In 1894 Alix would marry Nicholas II of Russia. In 1896, upon Nicholas’ crowning, she became the Express Alexandra Fedorovna and so began the beginning of the well-known Romonov family.  There was immense pressure for Alexandra to produce a son to be heir to the throne.  Four daughters were born before their son Alexis was born, only to be plagued by hemophilia.  The slightest bump or fall caused Alexis great pain and on a couple of occasions almost killed him.  When these events occurred Alexandra would not leave his side.  “After the crisis, she would collapse, lying on a bed or couch for weeks, moving only in a wheelchair” (Meyer, Chapman & Weaver, 2009, p.79).  She began developing episodes of hyperventilation, anxiety and fatigue together with physical symptoms of headaches and nausea.  She also continued to suffer from sciatica which she has experienced since childhood (Meyer, Chapman & Weaver, 2009).  In 1917, in the midst of a political revolution, Nicholas II, Alexandra, and their children were exiled to Siberia, and in 1918 they were brutally executed (Meyer, Chapman & Weaver, 2009).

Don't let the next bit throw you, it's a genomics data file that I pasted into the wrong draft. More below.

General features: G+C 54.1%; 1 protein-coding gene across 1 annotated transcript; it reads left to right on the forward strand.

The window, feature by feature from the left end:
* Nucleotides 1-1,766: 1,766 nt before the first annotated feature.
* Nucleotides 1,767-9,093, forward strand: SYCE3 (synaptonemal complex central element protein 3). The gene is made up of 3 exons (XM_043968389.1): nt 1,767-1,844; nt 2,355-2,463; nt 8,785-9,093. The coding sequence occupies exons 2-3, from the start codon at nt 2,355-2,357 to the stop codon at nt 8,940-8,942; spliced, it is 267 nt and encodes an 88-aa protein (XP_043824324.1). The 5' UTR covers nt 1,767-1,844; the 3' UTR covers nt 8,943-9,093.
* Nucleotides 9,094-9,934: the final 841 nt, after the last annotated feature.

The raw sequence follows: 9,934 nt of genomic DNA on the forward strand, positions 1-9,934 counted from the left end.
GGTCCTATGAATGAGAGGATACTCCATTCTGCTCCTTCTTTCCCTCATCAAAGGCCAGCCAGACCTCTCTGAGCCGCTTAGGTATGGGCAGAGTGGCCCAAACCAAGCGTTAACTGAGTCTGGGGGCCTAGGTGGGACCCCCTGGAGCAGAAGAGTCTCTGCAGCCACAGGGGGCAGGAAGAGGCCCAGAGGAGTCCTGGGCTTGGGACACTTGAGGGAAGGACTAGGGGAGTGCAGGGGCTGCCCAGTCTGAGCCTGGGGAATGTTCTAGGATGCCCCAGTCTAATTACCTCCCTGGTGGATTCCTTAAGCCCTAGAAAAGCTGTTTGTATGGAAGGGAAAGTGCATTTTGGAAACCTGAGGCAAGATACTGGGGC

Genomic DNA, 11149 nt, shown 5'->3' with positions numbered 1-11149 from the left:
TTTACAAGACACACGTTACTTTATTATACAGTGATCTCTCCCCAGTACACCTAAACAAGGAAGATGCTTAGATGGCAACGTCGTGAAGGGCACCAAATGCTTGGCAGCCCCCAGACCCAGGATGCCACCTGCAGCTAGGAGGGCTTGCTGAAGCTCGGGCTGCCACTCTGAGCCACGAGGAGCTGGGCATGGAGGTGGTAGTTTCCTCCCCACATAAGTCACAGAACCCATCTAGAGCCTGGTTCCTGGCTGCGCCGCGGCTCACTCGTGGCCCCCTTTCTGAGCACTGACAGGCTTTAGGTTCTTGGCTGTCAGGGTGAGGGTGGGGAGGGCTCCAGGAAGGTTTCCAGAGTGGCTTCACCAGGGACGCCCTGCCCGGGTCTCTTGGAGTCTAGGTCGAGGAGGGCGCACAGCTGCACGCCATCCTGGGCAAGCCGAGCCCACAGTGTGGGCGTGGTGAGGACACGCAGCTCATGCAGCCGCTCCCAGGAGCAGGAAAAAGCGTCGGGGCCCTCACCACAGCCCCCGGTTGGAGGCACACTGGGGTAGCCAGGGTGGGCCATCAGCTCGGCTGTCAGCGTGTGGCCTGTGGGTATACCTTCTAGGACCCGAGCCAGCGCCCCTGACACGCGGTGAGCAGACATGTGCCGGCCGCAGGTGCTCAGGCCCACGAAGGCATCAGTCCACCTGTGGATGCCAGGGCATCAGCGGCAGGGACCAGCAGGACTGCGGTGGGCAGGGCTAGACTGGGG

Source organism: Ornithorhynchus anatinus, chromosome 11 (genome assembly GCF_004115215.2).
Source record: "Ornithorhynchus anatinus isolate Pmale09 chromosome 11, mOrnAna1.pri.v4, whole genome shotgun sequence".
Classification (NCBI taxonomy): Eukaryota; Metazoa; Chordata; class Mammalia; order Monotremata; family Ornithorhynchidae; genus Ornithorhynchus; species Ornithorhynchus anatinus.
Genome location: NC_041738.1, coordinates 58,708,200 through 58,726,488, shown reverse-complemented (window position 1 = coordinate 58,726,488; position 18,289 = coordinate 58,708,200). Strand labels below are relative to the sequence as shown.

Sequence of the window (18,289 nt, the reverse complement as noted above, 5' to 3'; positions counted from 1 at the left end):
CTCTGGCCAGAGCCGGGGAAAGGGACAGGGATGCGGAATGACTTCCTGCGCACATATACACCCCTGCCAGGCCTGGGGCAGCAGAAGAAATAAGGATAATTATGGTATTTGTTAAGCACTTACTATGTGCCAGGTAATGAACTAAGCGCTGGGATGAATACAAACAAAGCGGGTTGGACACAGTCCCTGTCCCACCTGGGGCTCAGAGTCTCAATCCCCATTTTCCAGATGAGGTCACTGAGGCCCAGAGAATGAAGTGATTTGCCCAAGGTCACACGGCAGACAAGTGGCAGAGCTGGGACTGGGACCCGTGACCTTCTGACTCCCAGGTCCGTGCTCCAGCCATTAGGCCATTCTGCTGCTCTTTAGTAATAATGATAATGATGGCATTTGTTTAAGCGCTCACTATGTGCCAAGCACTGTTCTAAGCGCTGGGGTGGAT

Factors Involved
According to the DSM-IV-TR, there must be a history of physical complaints before a disorder can be diagnosed. These symptoms must take place over the course of seven years and must have presented before the age of 30. In Alix’s case, her condition would qualify for a diagnosis of undifferentiated Somatoform disorder. Alix experienced many physical symptoms that could be explained through any medical condition; her symptoms were unrelenting throughout her life. Alix’s mother’s death caused her psychological distress and her illness was influenced by her environment which enclosed these traumatic experiences. Alix also grieved for her young son Alexis, who suffered from a hemorrhage because of the hemophilia.  Hemophilia is rare condition in which the inflicted suffers from a blood-clotting deficiency.